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Indirect Taxation in Greece: Evaluation and Possible Reform

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  • Georgia Kaplanoglou
  • David Michael Newbery

Abstract

The paper assesses the distributional and efficiency/disincentive aspects of the Greek indirect tax system, which provides 60% of total tax revenue. The marginal welfare costs of broad commodity groups were computed to identify welfare-improving directions of reform. The disincentive effects were estimated from marginal indirect tax rates using Household Expenditure Survey data. The indirect tax structure is shown to be unnecessarily complicated and inefficient, without achieving any redistributive goals. The UK indirect tax structure was shown to be simpler, more equitable and more efficient to implement and administer when simulated on Greek consumers.

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Bibliographic Info

Paper provided by CESifo Group Munich in its series CESifo Working Paper Series with number 661.

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Date of creation: 2002
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Handle: RePEc:ces:ceswps:_661

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Related research

Keywords: indirect tax reform; inequality; tax efficiency; disincentive effects; tax simulations;

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References

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Citations

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Cited by:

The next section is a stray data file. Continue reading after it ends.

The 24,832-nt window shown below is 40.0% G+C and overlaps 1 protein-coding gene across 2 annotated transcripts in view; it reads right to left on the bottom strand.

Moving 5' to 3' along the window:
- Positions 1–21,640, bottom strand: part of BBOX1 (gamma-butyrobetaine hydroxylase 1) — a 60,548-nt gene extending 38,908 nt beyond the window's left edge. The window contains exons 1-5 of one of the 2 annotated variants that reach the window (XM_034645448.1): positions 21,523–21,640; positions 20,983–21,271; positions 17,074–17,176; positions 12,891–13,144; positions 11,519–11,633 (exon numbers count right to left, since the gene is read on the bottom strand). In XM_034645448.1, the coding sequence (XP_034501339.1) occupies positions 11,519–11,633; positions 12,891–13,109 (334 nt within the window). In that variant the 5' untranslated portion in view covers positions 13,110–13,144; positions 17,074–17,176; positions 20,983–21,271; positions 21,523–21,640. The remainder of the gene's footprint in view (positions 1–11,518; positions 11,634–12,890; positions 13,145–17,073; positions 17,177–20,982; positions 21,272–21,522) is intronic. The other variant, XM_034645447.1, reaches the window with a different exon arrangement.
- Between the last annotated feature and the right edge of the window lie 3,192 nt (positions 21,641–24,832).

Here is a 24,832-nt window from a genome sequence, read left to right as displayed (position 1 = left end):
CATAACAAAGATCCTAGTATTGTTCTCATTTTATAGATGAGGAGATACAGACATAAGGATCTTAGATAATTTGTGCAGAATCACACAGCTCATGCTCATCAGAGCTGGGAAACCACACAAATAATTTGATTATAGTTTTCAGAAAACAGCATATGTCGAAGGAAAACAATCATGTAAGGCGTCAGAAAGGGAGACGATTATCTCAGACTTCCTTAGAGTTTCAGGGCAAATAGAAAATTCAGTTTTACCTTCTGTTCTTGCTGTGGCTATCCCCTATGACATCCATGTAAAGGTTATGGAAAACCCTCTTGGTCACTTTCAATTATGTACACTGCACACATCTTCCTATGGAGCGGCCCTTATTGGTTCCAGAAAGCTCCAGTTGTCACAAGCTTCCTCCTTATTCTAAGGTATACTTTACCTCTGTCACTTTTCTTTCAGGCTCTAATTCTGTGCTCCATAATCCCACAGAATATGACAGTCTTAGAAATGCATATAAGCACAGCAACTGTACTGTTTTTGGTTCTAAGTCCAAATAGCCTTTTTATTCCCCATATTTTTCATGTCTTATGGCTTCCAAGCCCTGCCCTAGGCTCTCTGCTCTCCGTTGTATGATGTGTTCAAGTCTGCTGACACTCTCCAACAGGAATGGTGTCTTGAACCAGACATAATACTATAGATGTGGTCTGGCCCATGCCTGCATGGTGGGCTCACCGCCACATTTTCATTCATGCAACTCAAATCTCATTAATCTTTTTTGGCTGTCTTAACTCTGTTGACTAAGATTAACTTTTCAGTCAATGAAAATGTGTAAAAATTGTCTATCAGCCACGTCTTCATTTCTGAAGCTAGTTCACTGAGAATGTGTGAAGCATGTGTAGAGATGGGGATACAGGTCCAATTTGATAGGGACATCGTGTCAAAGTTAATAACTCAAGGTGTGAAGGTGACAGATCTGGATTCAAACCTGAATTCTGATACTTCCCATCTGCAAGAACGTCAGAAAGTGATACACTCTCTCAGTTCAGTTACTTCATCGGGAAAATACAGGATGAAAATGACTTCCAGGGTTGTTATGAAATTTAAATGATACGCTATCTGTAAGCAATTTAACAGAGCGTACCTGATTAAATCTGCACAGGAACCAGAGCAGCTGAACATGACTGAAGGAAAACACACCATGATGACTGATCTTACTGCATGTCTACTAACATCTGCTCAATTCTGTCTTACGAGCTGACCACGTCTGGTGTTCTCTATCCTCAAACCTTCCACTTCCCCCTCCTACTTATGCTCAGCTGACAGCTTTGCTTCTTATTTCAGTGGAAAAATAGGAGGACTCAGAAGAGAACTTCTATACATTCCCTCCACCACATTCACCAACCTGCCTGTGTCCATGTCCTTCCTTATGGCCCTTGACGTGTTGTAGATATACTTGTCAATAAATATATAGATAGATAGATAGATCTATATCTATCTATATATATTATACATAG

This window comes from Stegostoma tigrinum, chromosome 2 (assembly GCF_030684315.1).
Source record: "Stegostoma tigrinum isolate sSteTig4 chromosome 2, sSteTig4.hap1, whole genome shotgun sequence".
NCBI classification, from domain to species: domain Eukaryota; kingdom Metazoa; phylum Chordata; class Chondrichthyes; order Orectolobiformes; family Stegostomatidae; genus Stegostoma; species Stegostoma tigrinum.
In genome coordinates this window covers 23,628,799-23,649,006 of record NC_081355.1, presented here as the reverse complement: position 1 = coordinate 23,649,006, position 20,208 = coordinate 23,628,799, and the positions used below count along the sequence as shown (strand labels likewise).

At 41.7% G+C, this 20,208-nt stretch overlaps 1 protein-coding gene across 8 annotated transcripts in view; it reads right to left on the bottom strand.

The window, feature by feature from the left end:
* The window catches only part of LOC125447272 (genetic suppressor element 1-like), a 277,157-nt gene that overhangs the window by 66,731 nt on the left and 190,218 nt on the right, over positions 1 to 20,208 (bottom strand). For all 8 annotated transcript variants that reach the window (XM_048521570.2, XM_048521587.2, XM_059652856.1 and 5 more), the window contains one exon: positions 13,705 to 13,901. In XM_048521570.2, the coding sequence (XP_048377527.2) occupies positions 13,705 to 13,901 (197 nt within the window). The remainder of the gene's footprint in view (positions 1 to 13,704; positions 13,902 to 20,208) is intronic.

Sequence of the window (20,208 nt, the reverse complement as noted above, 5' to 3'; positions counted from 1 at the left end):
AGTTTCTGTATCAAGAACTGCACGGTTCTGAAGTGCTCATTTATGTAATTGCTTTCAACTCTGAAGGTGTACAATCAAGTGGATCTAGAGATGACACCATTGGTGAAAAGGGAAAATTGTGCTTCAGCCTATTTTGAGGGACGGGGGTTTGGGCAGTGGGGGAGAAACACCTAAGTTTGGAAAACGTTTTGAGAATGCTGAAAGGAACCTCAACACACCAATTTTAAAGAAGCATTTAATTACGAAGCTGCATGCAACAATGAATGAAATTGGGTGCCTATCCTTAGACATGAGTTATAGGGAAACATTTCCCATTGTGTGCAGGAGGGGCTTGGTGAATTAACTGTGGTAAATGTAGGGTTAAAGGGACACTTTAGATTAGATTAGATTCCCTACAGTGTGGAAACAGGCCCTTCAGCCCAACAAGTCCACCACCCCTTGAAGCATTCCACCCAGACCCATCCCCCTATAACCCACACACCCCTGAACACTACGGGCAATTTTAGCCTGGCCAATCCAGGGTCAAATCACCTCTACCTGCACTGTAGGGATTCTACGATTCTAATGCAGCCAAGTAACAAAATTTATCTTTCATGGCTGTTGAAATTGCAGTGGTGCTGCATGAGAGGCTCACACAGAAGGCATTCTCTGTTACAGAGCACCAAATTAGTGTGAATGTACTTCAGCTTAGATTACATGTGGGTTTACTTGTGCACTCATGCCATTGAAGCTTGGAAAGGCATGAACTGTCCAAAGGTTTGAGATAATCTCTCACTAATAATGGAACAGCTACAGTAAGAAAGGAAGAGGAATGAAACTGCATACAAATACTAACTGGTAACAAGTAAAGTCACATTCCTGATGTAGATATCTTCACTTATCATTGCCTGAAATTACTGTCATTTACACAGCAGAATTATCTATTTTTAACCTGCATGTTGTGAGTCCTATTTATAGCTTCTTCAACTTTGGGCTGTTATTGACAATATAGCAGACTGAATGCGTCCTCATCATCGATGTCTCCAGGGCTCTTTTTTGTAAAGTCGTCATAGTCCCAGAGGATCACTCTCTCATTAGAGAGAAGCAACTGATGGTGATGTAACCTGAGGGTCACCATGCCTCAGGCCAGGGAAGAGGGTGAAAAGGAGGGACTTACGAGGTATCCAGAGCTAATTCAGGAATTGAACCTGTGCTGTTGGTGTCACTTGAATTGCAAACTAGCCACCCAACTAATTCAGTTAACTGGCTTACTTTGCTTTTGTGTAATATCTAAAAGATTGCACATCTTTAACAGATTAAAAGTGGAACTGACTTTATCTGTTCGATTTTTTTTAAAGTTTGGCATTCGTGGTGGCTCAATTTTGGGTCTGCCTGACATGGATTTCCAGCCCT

1. Fred Schroyen, 2003. "An alternative way to model merit good arguments," UFAE and IAE Working Papers, Unitat de Fonaments de l'Anàlisi Econòmica (UAB) and Institut d'Anàlisi Econòmica (CSIC) 595.03, Unitat de Fonaments de l'Anàlisi Econòmica (UAB) and Institut d'Anàlisi Econòmica (CSIC).
  2. Cathal O'Donoghue & Massimo Baldini, 2004. "Modelling the Redistributive Impact of Indirect Taxes in Europe: An Application of EUROMOD," Working Papers, National University of Ireland Galway, Department of Economics 0077, National University of Ireland Galway, Department of Economics, revised 2004.
  3. Jonathan Goyette, 2012. "Optimal tax threshold: the consequences on efficiency of official vs. effective enforcement," Cahiers de recherche, Departement d'Economique de la Faculte d'administration à l'Universite de Sherbrooke 12-07, Departement d'Economique de la Faculte d'administration à l'Universite de Sherbrooke.
  4. Schroyen, Fred, 2005. "An alternative way to model merit good arguments," Journal of Public Economics, Elsevier, Elsevier, vol. 89(5-6), pages 957-966, June.
  5. François Bourguignon & Amedeo Spadaro, 2006. "Microsimulation as a Tool for Evaluating Redistribution Policies," Working Papers, ECINEQ, Society for the Study of Economic Inequality 20, ECINEQ, Society for the Study of Economic Inequality.
  6. Georgia Kaplanoglou, 2004. "Household Consumption Patterns, Indirect Tax Structures and Implications for Indirect Tax Harmonisation - A Three Country Perspective," The Economic and Social Review, Economic and Social Studies, Economic and Social Studies, vol. 35(1), pages 83-107.

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